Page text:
Novel lineage- and stage-selective effects of retinoic acid on mouse granulopoiesis: Blockade by dexamethasone or inducible NO synthase inactivation

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Abstract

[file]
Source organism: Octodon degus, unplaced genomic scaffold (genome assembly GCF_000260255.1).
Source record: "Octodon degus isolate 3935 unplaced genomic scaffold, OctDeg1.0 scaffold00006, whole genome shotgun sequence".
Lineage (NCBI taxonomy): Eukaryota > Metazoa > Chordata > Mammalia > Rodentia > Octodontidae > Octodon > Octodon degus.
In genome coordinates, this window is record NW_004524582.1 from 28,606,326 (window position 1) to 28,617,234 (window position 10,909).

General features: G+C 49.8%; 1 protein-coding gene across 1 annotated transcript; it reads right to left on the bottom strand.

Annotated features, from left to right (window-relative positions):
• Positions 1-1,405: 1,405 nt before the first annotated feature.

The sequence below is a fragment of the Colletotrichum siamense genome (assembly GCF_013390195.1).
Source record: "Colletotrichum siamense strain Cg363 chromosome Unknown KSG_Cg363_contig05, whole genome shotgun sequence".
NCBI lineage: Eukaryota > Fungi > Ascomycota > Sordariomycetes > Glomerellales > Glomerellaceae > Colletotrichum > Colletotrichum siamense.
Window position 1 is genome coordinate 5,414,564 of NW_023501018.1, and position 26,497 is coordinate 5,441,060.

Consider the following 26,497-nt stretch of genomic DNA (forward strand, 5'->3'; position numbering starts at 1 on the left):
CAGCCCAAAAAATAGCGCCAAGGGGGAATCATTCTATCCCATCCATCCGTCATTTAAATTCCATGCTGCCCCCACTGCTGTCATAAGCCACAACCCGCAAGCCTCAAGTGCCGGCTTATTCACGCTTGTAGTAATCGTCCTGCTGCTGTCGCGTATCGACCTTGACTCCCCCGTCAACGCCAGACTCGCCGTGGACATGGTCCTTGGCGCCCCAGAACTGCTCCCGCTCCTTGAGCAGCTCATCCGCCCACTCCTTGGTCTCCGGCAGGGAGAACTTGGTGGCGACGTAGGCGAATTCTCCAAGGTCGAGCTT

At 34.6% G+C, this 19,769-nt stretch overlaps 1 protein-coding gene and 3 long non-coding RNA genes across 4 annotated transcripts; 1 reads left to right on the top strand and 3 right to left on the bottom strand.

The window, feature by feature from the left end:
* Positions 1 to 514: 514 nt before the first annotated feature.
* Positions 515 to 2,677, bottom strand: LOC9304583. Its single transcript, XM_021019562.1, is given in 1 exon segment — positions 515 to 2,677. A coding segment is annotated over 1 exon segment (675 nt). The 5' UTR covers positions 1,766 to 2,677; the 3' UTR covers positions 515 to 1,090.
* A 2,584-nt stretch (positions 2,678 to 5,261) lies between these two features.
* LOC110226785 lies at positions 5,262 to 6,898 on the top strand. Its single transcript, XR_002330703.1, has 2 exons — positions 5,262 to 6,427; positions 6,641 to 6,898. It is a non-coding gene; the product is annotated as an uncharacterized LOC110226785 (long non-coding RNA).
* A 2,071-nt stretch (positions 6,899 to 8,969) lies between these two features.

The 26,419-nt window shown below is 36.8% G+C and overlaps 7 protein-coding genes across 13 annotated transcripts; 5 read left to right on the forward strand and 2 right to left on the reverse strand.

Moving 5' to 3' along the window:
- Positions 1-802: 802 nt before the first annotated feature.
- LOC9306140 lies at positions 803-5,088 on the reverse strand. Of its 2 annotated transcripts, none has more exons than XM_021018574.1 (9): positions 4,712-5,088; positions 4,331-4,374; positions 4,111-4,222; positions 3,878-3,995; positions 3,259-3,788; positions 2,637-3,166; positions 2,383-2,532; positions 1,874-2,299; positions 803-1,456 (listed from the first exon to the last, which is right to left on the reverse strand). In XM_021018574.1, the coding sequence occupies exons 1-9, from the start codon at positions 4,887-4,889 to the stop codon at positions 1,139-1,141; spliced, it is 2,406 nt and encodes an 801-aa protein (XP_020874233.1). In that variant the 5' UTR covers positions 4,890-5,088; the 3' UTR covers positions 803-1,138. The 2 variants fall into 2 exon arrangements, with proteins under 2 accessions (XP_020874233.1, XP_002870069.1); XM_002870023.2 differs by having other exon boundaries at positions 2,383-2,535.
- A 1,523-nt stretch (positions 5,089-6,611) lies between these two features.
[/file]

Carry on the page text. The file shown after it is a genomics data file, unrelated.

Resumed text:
Despite the close relationship of eosinophils and neutrophils, these granulocyte lineages respond to distinct cytokines and play unique roles in immune responses. They nevertheless respond to shared physiological/pharmacological regulators, including glucocorticoids and retinoids, and to ubiquitous mediators, including NO. Others showed that, in humans, all-trans retinoic acid (ATRA) suppresses eosinophil differentiation, but promotes neutrophil differentiation. Mechanisms of dual co-regulation of physiological granulopoiesis were here examined in murine bone-marrow, a model system suitable for exploration of immunopharmacological mechanisms, given the availability of experimental resources, including mutant/knockout mouse strains. We examined the effects of ATRA on mouse eosinophil and neutrophil production, using wild-type (BALB/c, C57BL/6) and mutant (iNOS-, CD95L-, or CD95-KO) bone-marrow cultures, further assessing the modification of ATRA activity by dexamethasone and iNOS blockade. ATRA (10− 6–10− 8 M) significantly decreased eosinophil production relative to IL-5 controls. This effect was iNOS-independent, but CD95L- and caspase-dependent, and prevented by dexamethasone (10− 7 M in vitro; 1–20 mg·kg− 1 in vivo). In myeloid colony formation assays, ATRA markedly suppressed GM-CSF-responsive progenitors, through an iNOS-dependent, CD95-independent, dexamethasone-sensitive mechanism. By contrast, ATRA potently enhanced GM-CSF-dependent neutropoiesis in liquid culture from BALB/c or C57BL/6 bone-marrow. This novel stimulatory effect was resistant to dexamethasone and abolished in iNOS-KO bone-marrow. ATRA injections also induced lineage- and stage-selective effects on granulopoiesis in vivo. ATRA therefore co-regulates eosinophil and neutrophil production in murine bone-marrow through multiple lineage- and stage-selective mechanisms.

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